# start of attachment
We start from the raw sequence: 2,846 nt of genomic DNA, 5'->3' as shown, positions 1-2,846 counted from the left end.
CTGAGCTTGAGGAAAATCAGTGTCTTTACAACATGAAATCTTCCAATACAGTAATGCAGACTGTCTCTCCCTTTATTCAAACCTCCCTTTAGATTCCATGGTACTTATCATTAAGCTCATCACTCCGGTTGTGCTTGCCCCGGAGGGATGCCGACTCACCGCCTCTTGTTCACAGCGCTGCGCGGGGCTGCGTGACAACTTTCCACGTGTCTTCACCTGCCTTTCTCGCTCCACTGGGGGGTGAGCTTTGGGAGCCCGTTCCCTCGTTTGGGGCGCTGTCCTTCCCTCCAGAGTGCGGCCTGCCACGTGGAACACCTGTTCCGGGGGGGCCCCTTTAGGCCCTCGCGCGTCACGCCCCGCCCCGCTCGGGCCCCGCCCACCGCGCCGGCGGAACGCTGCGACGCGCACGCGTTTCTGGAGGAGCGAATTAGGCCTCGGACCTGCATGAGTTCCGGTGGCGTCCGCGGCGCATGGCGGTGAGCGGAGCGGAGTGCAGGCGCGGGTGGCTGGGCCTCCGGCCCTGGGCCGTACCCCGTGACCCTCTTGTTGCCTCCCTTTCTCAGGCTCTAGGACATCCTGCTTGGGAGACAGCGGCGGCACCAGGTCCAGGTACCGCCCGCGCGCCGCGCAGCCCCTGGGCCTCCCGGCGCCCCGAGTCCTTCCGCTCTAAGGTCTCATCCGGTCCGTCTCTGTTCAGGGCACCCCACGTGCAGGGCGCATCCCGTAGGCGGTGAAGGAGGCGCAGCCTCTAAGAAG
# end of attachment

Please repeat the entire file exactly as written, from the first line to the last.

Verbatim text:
We start from the raw sequence: 2,846 nt of genomic DNA, 5'->3' as shown, positions 1-2,846 counted from the left end.
CTGAGCTTGAGGAAAATCAGTGTCTTTACAACATGAAATCTTCCAATACAGTAATGCAGACTGTCTCTCCCTTTATTCAAACCTCCCTTTAGATTCCATGGTACTTATCATTAAGCTCATCACTCCGGTTGTGCTTGCCCCGGAGGGATGCCGACTCACCGCCTCTTGTTCACAGCGCTGCGCGGGGCTGCGTGACAACTTTCCACGTGTCTTCACCTGCCTTTCTCGCTCCACTGGGGGGTGAGCTTTGGGAGCCCGTTCCCTCGTTTGGGGCGCTGTCCTTCCCTCCAGAGTGCGGCCTGCCACGTGGAACACCTGTTCCGGGGGGGCCCCTTTAGGCCCTCGCGCGTCACGCCCCGCCCCGCTCGGGCCCCGCCCACCGCGCCGGCGGAACGCTGCGACGCGCACGCGTTTCTGGAGGAGCGAATTAGGCCTCGGACCTGCATGAGTTCCGGTGGCGTCCGCGGCGCATGGCGGTGAGCGGAGCGGAGTGCAGGCGCGGGTGGCTGGGCCTCCGGCCCTGGGCCGTACCCCGTGACCCTCTTGTTGCCTCCCTTTCTCAGGCTCTAGGACATCCTGCTTGGGAGACAGCGGCGGCACCAGGTCCAGGTACCGCCCGCGCGCCGCGCAGCCCCTGGGCCTCCCGGCGCCCCGAGTCCTTCCGCTCTAAGGTCTCATCCGGTCCGTCTCTGTTCAGGGCACCCCACGTGCAGGGCGCATCCCGTAGGCGGTGAAGGAGGCGCAGCCTCTAAGAAG